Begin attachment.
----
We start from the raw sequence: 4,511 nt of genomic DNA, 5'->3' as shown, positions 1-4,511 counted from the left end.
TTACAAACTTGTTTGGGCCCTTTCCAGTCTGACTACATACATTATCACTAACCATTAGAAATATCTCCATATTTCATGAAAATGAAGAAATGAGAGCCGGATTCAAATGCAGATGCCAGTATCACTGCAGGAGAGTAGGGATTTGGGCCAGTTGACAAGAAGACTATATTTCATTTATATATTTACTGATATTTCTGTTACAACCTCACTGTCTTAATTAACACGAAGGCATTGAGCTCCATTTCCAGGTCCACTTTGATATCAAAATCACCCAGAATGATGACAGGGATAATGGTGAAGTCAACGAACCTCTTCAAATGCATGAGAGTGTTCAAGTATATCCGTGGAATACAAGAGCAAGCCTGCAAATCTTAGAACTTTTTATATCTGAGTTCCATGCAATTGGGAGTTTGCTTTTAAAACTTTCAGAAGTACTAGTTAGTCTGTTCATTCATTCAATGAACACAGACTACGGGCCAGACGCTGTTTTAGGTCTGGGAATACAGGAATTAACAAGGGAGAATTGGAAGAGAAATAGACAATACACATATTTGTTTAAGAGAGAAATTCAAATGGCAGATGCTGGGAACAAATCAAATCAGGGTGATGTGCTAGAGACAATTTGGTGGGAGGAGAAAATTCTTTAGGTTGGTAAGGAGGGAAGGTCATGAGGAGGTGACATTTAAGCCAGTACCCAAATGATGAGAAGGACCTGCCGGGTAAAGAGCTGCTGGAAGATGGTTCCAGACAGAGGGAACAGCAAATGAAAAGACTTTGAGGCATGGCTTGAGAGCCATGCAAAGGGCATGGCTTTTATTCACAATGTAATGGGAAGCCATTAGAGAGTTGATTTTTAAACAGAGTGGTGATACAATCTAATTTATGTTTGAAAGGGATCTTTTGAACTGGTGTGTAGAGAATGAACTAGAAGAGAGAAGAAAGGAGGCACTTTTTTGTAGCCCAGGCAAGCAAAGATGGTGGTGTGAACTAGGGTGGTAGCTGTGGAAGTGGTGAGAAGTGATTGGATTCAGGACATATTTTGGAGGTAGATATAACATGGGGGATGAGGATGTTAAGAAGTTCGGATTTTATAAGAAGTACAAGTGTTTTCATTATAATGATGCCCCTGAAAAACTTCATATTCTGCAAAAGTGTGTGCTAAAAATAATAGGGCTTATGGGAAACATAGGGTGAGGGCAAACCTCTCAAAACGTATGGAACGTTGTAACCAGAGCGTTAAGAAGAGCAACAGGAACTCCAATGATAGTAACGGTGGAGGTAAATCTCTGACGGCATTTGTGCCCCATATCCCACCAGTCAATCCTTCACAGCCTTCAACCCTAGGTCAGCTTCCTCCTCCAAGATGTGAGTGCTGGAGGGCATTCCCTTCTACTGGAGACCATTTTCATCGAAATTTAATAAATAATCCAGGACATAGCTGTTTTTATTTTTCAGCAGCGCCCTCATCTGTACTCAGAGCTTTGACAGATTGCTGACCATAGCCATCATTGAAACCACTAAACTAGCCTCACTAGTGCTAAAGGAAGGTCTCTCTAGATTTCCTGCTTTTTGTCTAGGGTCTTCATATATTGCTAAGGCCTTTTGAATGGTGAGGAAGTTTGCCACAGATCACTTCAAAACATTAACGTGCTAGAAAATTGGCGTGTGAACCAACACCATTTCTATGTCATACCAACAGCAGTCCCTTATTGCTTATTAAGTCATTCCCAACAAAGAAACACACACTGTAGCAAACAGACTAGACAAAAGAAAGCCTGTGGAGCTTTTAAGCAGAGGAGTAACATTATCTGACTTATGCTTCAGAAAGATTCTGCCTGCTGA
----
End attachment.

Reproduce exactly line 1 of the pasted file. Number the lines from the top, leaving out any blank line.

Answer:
We start from the raw sequence: 4,511 nt of genomic DNA, 5'->3' as shown, positions 1-4,511 counted from the left end.